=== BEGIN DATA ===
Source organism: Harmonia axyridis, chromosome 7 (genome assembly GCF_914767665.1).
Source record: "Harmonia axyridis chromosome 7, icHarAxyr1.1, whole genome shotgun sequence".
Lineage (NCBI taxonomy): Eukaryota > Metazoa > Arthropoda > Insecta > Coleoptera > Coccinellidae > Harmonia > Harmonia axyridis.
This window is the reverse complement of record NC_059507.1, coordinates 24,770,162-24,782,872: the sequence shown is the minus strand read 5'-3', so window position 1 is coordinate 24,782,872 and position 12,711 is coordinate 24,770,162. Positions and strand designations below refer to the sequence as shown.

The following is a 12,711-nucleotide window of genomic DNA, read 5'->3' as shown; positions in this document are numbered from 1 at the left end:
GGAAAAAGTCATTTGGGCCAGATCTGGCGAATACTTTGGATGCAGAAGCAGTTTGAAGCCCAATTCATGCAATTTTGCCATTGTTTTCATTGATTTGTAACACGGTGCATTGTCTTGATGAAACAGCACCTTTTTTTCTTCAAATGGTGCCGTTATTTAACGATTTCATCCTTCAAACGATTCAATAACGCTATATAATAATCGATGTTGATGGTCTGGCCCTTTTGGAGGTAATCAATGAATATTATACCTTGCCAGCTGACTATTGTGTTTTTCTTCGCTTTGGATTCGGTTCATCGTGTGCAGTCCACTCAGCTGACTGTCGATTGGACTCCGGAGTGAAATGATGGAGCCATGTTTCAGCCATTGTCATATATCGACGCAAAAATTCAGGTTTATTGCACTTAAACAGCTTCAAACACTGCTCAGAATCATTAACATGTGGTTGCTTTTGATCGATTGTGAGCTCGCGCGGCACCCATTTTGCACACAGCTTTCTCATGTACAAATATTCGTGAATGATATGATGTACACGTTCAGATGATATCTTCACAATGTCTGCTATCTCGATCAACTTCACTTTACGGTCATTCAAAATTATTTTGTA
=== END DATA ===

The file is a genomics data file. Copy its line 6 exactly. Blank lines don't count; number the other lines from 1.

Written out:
GGAAAAAGTCATTTGGGCCAGATCTGGCGAATACTTTGGATGCAGAAGCAGTTTGAAGCCCAATTCATGCAATTTTGCCATTGTTTTCATTGATTTGTAACACGGTGCATTGTCTTGATGAAACAGCACCTTTTTTTCTTCAAATGGTGCCGTTATTTAACGATTTCATCCTTCAAACGATTCAATAACGCTATATAATAATCGATGTTGATGGTCTGGCCCTTTTGGAGGTAATCAATGAATATTATACCTTGCCAGCTGACTATTGTGTTTTTCTTCGCTTTGGATTCGGTTCATCGTGTGCAGTCCACTCAGCTGACTGTCGATTGGACTCCGGAGTGAAATGATGGAGCCATGTTTCAGCCATTGTCATATATCGACGCAAAAATTCAGGTTTATTGCACTTAAACAGCTTCAAACACTGCTCAGAATCATTAACATGTGGTTGCTTTTGATCGATTGTGAGCTCGCGCGGCACCCATTTTGCACACAGCTTTCTCATGTACAAATATTCGTGAATGATATGATGTACACGTTCAGATGATATCTTCACAATGTCTGCTATCTCGATCAACTTCACTTTACGGTCATTCAAAATTATTTTGTA